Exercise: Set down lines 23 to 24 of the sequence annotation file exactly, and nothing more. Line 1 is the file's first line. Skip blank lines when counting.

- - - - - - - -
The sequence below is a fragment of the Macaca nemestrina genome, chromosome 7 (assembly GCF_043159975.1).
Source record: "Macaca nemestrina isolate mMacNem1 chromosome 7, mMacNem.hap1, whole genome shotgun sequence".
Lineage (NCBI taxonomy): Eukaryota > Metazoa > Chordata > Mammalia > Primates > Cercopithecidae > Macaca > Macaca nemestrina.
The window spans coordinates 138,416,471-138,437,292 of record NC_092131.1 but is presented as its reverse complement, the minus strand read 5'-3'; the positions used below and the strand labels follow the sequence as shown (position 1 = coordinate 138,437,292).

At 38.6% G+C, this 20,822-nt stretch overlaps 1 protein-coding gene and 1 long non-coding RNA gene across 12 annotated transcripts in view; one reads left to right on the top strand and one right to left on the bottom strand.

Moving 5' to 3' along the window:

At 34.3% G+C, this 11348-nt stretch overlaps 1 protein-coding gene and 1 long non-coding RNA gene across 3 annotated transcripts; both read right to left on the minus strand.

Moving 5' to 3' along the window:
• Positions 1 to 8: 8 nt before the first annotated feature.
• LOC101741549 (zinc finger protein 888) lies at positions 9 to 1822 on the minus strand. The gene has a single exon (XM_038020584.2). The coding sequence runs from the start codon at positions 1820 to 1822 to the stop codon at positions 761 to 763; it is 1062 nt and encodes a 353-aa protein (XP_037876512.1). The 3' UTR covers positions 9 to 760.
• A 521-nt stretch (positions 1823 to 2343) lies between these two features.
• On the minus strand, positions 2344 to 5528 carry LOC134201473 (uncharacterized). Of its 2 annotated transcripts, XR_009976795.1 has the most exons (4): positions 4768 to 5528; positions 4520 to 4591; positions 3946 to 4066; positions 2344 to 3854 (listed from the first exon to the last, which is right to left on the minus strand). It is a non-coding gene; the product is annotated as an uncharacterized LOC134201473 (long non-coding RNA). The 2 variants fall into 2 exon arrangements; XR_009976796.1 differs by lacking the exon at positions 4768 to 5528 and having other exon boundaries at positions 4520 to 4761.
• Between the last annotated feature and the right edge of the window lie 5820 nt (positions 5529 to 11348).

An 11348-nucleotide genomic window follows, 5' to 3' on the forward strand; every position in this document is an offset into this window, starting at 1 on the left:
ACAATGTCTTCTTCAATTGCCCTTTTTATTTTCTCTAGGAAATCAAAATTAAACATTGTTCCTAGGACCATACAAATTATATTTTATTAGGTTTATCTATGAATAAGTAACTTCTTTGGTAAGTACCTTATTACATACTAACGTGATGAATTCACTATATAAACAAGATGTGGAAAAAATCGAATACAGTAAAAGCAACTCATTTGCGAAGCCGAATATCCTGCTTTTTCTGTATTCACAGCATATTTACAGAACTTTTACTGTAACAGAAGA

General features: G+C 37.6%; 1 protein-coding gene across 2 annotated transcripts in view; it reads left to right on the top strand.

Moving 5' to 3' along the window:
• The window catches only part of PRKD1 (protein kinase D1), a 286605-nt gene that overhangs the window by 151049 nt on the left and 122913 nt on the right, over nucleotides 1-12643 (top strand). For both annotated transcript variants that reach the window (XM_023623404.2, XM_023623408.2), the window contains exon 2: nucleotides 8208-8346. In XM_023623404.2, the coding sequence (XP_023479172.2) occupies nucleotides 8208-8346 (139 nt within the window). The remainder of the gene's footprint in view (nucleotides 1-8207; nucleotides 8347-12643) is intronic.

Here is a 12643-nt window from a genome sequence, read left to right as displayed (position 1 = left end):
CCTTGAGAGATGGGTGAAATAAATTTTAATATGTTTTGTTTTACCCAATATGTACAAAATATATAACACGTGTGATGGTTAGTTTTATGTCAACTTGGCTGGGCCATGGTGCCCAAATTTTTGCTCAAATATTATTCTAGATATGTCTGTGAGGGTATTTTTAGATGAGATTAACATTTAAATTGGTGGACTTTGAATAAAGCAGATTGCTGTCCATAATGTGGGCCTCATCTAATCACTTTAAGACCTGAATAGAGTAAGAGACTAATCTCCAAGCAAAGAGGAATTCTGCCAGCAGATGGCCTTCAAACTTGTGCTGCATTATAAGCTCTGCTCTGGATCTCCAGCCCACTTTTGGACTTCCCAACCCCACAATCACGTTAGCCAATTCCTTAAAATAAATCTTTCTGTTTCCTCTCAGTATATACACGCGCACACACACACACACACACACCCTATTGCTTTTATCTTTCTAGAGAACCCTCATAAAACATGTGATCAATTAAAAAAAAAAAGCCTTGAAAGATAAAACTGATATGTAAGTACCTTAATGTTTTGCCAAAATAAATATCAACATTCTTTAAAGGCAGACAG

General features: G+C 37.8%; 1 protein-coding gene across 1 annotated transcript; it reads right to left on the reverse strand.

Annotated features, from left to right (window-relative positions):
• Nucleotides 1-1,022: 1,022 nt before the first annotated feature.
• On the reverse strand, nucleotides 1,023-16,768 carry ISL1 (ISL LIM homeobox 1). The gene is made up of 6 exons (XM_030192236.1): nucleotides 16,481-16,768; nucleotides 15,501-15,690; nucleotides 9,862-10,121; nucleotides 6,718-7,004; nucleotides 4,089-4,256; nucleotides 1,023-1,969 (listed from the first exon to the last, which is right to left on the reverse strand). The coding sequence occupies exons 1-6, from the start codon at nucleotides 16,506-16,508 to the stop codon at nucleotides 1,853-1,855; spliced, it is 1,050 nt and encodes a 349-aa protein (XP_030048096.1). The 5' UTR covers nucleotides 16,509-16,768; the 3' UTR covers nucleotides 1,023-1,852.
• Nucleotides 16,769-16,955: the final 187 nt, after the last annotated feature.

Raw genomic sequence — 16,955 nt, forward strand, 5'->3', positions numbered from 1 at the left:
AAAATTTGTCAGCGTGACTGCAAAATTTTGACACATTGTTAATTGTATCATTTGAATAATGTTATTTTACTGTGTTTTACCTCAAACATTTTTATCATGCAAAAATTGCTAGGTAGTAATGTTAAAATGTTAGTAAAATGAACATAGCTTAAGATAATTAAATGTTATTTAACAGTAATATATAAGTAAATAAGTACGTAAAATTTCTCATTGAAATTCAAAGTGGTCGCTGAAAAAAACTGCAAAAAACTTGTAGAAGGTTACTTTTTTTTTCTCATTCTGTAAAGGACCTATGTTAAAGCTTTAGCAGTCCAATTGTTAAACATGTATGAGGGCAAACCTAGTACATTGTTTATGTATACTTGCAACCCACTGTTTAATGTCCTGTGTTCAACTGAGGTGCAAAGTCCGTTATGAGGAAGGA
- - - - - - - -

• Nucleotides 1-1,022: 1,022 nt before the first annotated feature.
• On the reverse strand, nucleotides 1,023-16,768 carry ISL1 (ISL LIM homeobox 1). The gene is made up of 6 exons (XM_030192236.1): nucleotides 16,481-16,768; nucleotides 15,501-15,690; nucleotides 9,862-10,121; nucleotides 6,718-7,004; nucleotides 4,089-4,256; nucleotides 1,023-1,969 (listed from the first exon to the last, which is right to left on the reverse strand). The coding sequence occupies exons 1-6, from the start codon at nucleotides 16,506-16,508 to the stop codon at nucleotides 1,853-1,855; spliced, it is 1,050 nt and encodes a 349-aa protein (XP_030048096.1). The 5' UTR covers nucleotides 16,509-16,768; the 3' UTR covers nucleotides 1,023-1,852.